Uber and Lyft Won't Kill Your Car
I'm running into more and more people here in Washington who are using UberX as a substitute for owning a car. They use Uber to get to Costco, take the pet to the vet, or do any number of other far-flung errands that used to mandate the ownership of a personal automobile, unless you were willing to spend lots and lots of time on public transit, or lots of time and money calling a cab.
If it works, this is going to be a game changer for urban dwellers, a taste of the utopian future when self-driving cars finally arrive. But to be honest, I find myself wondering if it is going to work.
To see why, read Tim Lee's terrific account of the week he spent driving for Lyft, and the economics of the networks that are critical to the success of these services:
The average time it takes for a car to reach a customer is an inverse function of the number of cars a network has on the road. Quadruple the number of cars in an area and you halve the average time it takes for a car to reach you. As Lyft's fleet grows, the service will become attractive in areas where people rarely took conventional taxicabs. And that, of course, creates a positive feedback loop: more cars on the road means shorter wait times, which leads to a better customer experience, higher demand, and even more cars on the road.
So one way to look at this is "Great! Huge network effects!" But there's a big fly in the ointment: Does the number of passengers scale with the number of drivers? Or does the average income of drivers fall? More important, does the average income of the drivers fall to the point where it no longer makes sense to drive?
In his week as a Lyft driver, Lee took in about $600 worth of fares in 50 hours of driving. That works out to $12 per hour on the road. But that's before you add in the cost of gas, maintenance, and wear and tear on the car. Once you factor those things in, he wasn't really doing that much better than minimum wage.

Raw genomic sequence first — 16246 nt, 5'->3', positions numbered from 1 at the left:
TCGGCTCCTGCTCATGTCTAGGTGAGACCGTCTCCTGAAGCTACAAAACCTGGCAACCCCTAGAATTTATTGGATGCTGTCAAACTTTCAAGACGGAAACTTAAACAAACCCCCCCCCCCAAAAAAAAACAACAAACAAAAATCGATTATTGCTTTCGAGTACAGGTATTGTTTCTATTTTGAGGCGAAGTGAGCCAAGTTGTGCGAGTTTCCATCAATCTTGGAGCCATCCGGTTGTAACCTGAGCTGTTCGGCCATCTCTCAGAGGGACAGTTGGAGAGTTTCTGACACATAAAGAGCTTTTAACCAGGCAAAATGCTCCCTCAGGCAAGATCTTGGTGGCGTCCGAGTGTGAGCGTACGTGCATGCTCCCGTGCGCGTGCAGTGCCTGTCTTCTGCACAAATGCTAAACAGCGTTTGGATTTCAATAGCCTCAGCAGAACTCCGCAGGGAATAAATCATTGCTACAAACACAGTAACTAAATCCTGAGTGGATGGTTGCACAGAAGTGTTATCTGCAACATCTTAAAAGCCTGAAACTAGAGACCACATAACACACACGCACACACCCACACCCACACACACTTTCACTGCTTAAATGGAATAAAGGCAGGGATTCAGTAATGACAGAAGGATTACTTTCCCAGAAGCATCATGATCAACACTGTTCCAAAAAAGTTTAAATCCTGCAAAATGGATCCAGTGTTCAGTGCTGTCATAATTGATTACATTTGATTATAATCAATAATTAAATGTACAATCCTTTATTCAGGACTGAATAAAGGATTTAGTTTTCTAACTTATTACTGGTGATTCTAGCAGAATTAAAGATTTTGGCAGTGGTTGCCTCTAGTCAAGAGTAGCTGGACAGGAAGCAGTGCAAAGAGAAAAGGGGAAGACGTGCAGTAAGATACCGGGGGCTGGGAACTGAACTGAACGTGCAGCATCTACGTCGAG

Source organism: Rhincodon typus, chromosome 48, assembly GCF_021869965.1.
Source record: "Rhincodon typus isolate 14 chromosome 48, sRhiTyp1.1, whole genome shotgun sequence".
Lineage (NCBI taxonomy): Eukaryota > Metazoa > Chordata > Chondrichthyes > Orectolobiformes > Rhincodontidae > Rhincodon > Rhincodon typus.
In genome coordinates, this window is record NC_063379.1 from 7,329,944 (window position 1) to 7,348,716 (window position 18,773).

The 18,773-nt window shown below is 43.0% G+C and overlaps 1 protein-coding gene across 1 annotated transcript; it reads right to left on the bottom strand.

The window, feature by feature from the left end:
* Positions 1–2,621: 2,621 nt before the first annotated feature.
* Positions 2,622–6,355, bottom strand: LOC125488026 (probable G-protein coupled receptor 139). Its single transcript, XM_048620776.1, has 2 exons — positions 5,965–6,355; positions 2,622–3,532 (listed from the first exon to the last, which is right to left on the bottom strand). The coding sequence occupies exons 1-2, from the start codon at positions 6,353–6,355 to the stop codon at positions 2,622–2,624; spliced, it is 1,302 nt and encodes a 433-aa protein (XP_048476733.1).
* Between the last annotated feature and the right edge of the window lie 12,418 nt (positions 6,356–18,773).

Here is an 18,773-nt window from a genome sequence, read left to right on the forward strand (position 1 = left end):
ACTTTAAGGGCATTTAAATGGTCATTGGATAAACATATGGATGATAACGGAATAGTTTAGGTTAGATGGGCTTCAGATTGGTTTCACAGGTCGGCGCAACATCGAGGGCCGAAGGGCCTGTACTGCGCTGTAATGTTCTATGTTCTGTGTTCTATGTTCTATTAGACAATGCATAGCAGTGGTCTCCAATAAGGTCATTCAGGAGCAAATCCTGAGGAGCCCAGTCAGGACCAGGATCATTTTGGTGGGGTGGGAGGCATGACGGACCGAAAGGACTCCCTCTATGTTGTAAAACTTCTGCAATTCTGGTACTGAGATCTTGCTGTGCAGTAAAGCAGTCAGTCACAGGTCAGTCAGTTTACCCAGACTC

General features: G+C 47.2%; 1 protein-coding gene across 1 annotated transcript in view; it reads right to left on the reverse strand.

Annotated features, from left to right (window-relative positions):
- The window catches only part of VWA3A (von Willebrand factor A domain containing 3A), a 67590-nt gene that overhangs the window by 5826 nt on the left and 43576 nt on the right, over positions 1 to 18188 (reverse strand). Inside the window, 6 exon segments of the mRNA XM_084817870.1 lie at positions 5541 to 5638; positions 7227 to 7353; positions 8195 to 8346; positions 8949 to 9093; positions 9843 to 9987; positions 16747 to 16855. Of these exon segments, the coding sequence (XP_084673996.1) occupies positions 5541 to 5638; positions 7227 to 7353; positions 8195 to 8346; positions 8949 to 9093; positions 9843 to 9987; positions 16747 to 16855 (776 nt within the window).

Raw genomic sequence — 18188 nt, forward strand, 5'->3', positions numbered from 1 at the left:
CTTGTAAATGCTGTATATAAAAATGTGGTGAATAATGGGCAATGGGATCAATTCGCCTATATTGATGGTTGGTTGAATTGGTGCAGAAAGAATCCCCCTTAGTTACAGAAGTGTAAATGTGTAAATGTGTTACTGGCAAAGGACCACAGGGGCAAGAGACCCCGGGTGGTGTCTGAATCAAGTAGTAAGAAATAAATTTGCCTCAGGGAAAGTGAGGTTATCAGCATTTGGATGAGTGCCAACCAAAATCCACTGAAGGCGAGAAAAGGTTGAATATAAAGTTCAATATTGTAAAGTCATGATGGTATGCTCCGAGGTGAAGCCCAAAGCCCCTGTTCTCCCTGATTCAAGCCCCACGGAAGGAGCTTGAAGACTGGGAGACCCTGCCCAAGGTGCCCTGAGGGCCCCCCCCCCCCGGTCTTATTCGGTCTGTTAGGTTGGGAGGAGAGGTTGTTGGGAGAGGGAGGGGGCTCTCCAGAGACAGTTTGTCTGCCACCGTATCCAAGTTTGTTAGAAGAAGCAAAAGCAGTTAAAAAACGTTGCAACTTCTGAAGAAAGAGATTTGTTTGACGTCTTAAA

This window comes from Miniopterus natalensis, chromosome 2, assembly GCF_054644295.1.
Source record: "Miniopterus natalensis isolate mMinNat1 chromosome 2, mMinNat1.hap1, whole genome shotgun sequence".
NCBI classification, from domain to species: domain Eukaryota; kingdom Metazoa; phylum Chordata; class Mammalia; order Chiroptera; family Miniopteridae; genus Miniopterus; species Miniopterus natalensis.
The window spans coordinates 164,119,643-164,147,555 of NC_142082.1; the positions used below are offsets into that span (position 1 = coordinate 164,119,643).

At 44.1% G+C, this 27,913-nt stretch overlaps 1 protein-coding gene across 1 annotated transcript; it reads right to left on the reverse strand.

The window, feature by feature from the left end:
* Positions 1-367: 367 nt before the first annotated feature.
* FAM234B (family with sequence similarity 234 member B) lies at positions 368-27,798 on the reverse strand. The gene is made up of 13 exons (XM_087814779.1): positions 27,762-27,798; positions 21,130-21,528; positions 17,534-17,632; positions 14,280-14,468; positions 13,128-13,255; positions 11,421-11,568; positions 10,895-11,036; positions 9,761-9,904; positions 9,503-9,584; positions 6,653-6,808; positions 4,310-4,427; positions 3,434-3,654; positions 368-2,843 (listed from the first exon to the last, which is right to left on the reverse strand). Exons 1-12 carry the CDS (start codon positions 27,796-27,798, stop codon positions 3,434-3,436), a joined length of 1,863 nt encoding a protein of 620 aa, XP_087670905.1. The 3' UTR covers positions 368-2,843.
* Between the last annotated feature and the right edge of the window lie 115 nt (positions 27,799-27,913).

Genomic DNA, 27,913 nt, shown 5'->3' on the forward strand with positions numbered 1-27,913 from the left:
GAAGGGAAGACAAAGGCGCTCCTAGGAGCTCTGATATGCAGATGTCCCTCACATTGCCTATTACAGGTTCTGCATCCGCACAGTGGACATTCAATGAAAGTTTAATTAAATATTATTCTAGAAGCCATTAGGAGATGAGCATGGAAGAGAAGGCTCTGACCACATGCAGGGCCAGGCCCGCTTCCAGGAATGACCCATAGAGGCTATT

Right now Lyft is subsidizing drivers in order to build its network. But when the VC money runs out, drivers will have to be paid out of fares. Moreover, at that point, many drivers will realize what many right now probably do not -- that the mileage they are putting on their cars is in fact quite costly, because it means that the car will need to be replaced sooner. At that point, some of the drivers will probably drop out.
The economics of Uber might be different, of course. But Slate's reporting on the subject suggests that successful full-time drivers aren't exactly raking in the cash, either. And there's going to be some selection bias in the reporting -- people who didn't do so well will have stopped driving for Uber.
To be clear, I'm not predicting the demise of Uber and Lyft. I'm just suggesting that right now, we may be in a pricing anomaly -- when the short-term cost of using the service looks lower, to both passengers and drivers, than the long-term cost will actually be. As drivers learn to factor in the cost of car replacement and investors stop subsidizing various aspects of the service, a market-clearing price will emerge -- and that market-clearing price may ultimately mean fewer drivers and passengers than many people currently expect will be the case. Waits will be longer, and perhaps prices higher, especially off peak, when drivers will find it harder to pick up fares. Which is still fine for the traditional uses of a taxi, such as going to the airport or heading out for a night on the town. But it might be less than optimal for someone who's standing at the entrance of the grocery store, waiting for their ride home.
I still think these services will prove revolutionary. But I'm not sure they're ready to revolutionize the personal automobile out of urban life.
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Megan McArdle at firstname.lastname@example.org
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